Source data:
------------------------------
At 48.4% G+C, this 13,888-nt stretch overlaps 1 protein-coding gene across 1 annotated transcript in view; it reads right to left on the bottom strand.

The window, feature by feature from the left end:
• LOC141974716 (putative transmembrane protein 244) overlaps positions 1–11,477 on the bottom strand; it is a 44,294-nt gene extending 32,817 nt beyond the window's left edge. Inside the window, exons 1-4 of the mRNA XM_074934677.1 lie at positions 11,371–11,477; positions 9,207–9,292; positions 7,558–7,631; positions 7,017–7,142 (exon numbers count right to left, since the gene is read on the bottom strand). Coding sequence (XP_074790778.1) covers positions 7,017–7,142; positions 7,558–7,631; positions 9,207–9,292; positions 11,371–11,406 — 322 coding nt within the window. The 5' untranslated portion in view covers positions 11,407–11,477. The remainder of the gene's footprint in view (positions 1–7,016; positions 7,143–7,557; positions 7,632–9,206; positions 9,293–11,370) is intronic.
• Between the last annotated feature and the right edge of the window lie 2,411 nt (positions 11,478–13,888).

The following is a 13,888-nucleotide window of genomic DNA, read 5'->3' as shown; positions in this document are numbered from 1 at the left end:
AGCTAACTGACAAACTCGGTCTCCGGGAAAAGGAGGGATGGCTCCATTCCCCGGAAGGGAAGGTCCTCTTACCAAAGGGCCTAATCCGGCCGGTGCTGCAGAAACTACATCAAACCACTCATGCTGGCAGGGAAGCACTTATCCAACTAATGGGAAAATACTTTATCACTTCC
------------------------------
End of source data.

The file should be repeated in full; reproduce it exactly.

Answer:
At 48.4% G+C, this 13,888-nt stretch overlaps 1 protein-coding gene across 1 annotated transcript in view; it reads right to left on the bottom strand.

The window, feature by feature from the left end:
• LOC141974716 (putative transmembrane protein 244) overlaps positions 1–11,477 on the bottom strand; it is a 44,294-nt gene extending 32,817 nt beyond the window's left edge. Inside the window, exons 1-4 of the mRNA XM_074934677.1 lie at positions 11,371–11,477; positions 9,207–9,292; positions 7,558–7,631; positions 7,017–7,142 (exon numbers count right to left, since the gene is read on the bottom strand). Coding sequence (XP_074790778.1) covers positions 7,017–7,142; positions 7,558–7,631; positions 9,207–9,292; positions 11,371–11,406 — 322 coding nt within the window. The 5' untranslated portion in view covers positions 11,407–11,477. The remainder of the gene's footprint in view (positions 1–7,016; positions 7,143–7,557; positions 7,632–9,206; positions 9,293–11,370) is intronic.
• Between the last annotated feature and the right edge of the window lie 2,411 nt (positions 11,478–13,888).

The following is a 13,888-nucleotide window of genomic DNA, read 5'->3' as shown; positions in this document are numbered from 1 at the left end:
AGCTAACTGACAAACTCGGTCTCCGGGAAAAGGAGGGATGGCTCCATTCCCCGGAAGGGAAGGTCCTCTTACCAAAGGGCCTAATCCGGCCGGTGCTGCAGAAACTACATCAAACCACTCATGCTGGCAGGGAAGCACTTATCCAACTAATGGGAAAATACTTTATCACTTCC